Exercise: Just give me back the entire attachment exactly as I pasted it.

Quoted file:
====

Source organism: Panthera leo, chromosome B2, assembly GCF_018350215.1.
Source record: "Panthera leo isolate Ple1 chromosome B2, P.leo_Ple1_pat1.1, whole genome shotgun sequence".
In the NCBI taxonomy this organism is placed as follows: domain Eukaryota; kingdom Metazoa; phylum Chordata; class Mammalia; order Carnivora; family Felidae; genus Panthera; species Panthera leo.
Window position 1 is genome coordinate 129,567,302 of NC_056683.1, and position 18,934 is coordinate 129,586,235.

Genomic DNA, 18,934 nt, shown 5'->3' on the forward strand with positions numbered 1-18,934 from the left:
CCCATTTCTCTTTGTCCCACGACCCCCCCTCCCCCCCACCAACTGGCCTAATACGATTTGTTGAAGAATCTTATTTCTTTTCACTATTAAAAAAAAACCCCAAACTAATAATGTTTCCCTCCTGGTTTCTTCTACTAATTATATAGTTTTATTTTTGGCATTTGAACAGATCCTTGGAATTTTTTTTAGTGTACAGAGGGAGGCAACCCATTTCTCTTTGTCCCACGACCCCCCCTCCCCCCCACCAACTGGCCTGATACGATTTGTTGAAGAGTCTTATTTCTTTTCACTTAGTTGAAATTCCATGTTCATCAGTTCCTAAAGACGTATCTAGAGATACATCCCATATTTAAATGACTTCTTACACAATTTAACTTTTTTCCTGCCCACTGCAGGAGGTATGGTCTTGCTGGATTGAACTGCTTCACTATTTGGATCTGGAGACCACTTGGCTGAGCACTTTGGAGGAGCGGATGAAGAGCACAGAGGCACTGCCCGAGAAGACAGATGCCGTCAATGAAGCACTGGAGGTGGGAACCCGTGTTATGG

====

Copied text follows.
Source organism: Panthera leo, chromosome B2, assembly GCF_018350215.1.
Source record: "Panthera leo isolate Ple1 chromosome B2, P.leo_Ple1_pat1.1, whole genome shotgun sequence".
In the NCBI taxonomy this organism is placed as follows: domain Eukaryota; kingdom Metazoa; phylum Chordata; class Mammalia; order Carnivora; family Felidae; genus Panthera; species Panthera leo.
Window position 1 is genome coordinate 129,567,302 of NC_056683.1, and position 18,934 is coordinate 129,586,235.

Genomic DNA, 18,934 nt, shown 5'->3' on the forward strand with positions numbered 1-18,934 from the left:
CCCATTTCTCTTTGTCCCACGACCCCCCCTCCCCCCCACCAACTGGCCTAATACGATTTGTTGAAGAATCTTATTTCTTTTCACTATTAAAAAAAAACCCCAAACTAATAATGTTTCCCTCCTGGTTTCTTCTACTAATTATATAGTTTTATTTTTGGCATTTGAACAGATCCTTGGAATTTTTTTTAGTGTACAGAGGGAGGCAACCCATTTCTCTTTGTCCCACGACCCCCCCTCCCCCCCACCAACTGGCCTGATACGATTTGTTGAAGAGTCTTATTTCTTTTCACTTAGTTGAAATTCCATGTTCATCAGTTCCTAAAGACGTATCTAGAGATACATCCCATATTTAAATGACTTCTTACACAATTTAACTTTTTTCCTGCCCACTGCAGGAGGTATGGTCTTGCTGGATTGAACTGCTTCACTATTTGGATCTGGAGACCACTTGGCTGAGCACTTTGGAGGAGCGGATGAAGAGCACAGAGGCACTGCCCGAGAAGACAGATGCCGTCAATGAAGCACTGGAGGTGGGAACCCGTGTTATGG